Furthermore, was Dr. Sittlington expressing some dissatisfaction with the Office of the DPP? Or worse yet was he sending a dog whistle to the Office of the Director of Public Prosecutions , a constitutional body, that it should not make amendments and corrections once S.O.C.U or other law enforcement agencies brought their criminal cases to it? Even more disturbing was Dr. Sittlington also signaling to the judiciary, another constitutional body, some dissatisfaction with the number of cases which are failing in the courts?
Just as worrying is that these comments by the SOCU adviser, appear to be in direct contradiction with what the British High Commissioner, H.E. Quinn, is reported to have said in the August 15th Kaieteur News article. The High Commissioner is quoted as saying, “That sort of investigative side, I think is working well…but then the next step, which is not one that we [UK] are involved in. The next step is out of our control in many ways. All SOCU can do is put forward good cases that can be looked at and considered for prosecution,” he noted. The cases now being put forward by SOCU are “good”, “so SOCU is doing its job,” said the High Commissioner.”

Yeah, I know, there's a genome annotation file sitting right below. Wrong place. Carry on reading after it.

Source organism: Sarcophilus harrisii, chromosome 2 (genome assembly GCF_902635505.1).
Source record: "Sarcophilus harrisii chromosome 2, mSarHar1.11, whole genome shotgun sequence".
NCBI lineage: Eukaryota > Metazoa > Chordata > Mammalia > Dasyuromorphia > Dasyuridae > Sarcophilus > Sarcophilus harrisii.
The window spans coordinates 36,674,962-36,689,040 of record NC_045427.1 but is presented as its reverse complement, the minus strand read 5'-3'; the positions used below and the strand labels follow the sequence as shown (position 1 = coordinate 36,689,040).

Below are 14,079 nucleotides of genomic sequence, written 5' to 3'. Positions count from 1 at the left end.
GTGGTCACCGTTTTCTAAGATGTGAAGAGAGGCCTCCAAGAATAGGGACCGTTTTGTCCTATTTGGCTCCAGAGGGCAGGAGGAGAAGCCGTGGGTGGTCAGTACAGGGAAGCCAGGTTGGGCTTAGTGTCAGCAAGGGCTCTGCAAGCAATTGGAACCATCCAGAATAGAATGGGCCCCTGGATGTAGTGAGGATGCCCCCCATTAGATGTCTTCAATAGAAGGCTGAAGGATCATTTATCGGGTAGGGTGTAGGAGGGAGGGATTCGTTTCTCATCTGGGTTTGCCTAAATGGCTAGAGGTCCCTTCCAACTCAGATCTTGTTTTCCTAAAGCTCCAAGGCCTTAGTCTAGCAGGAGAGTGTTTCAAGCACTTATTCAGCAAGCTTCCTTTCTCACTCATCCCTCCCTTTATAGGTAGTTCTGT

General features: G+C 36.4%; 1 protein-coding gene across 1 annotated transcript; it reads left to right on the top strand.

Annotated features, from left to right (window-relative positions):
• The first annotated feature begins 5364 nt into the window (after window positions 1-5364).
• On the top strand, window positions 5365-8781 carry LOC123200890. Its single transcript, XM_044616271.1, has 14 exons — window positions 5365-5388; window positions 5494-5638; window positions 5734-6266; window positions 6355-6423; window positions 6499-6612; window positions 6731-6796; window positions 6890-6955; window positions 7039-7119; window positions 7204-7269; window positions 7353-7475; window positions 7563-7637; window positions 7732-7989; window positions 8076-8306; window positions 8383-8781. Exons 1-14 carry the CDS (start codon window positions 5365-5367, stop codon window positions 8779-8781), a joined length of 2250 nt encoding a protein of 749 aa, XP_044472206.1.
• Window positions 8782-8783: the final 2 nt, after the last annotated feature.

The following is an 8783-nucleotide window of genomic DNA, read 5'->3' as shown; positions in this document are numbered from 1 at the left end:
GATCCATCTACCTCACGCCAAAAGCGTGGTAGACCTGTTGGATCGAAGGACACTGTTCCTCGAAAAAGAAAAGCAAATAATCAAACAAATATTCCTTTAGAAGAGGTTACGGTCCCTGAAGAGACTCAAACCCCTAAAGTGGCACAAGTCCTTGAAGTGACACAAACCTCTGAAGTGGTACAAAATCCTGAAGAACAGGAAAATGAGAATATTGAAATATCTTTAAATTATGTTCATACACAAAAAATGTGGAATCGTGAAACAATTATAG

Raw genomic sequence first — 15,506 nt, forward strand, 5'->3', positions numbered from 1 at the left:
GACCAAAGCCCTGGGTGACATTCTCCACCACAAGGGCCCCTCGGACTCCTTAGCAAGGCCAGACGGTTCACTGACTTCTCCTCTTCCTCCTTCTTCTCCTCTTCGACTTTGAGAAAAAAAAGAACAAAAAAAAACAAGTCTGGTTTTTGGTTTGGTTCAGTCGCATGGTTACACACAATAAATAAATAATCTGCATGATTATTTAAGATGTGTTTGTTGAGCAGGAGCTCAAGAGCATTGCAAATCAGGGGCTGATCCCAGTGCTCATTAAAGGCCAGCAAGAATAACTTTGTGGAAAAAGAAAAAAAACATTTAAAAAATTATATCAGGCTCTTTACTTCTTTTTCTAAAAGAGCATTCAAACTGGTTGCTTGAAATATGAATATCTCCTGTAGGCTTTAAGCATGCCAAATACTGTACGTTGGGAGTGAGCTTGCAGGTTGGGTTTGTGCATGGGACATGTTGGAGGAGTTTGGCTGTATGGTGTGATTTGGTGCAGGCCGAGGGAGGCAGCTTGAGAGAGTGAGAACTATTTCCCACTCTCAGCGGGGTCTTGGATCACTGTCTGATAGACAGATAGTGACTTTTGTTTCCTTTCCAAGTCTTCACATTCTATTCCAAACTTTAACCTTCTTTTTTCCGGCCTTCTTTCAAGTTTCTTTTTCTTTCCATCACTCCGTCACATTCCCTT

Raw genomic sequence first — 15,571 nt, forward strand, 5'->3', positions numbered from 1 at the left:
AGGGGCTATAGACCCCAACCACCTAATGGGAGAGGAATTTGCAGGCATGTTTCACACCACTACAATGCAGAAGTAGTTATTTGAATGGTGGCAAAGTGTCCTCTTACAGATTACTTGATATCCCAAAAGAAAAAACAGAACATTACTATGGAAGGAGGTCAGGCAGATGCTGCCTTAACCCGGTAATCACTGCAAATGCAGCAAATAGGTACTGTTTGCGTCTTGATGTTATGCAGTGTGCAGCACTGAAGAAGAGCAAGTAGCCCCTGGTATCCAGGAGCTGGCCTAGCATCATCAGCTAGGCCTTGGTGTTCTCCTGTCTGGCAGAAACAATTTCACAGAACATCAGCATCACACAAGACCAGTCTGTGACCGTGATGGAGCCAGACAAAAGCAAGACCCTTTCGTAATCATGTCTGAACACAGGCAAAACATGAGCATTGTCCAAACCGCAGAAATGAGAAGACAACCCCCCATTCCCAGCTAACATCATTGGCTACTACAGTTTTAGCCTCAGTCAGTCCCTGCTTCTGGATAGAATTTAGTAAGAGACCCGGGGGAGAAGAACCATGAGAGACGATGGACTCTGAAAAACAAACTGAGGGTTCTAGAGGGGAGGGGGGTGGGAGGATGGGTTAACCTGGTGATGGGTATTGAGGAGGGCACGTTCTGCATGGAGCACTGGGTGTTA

So which one is it Dr. Sittlington – “good cases being put forward “or “too much time being wasted on prepping criminal cases which fail to hold up in the courts”? You cannot have it both ways.
With regard to the earlier statement by the High Commissioner, one has to wonder. How would a foreign diplomat know whether the cases being put forward as he says are “good” or not? How is he classifying “good cases”? Generally such a reference to a “good” case means that they are winnable in a court of law; how would the High Commissioner know that?
Is he privy to matters that are considered outside of the remit of a foreign diplomat in Guyana’s internal affairs? Worse yet what is the role of a foreign diplomat in SOCU, an investigative arm, which falls under the Guyana Police Force? I am doubtful if the previous Commissioner of Police or maybe even the new one is as informed as the High Commissioner on the number of “good” cases being brought. I wonder whether the Minister of Foreign Affairs is comfortable with these statements by a foreign diplomat on internal matters of the state.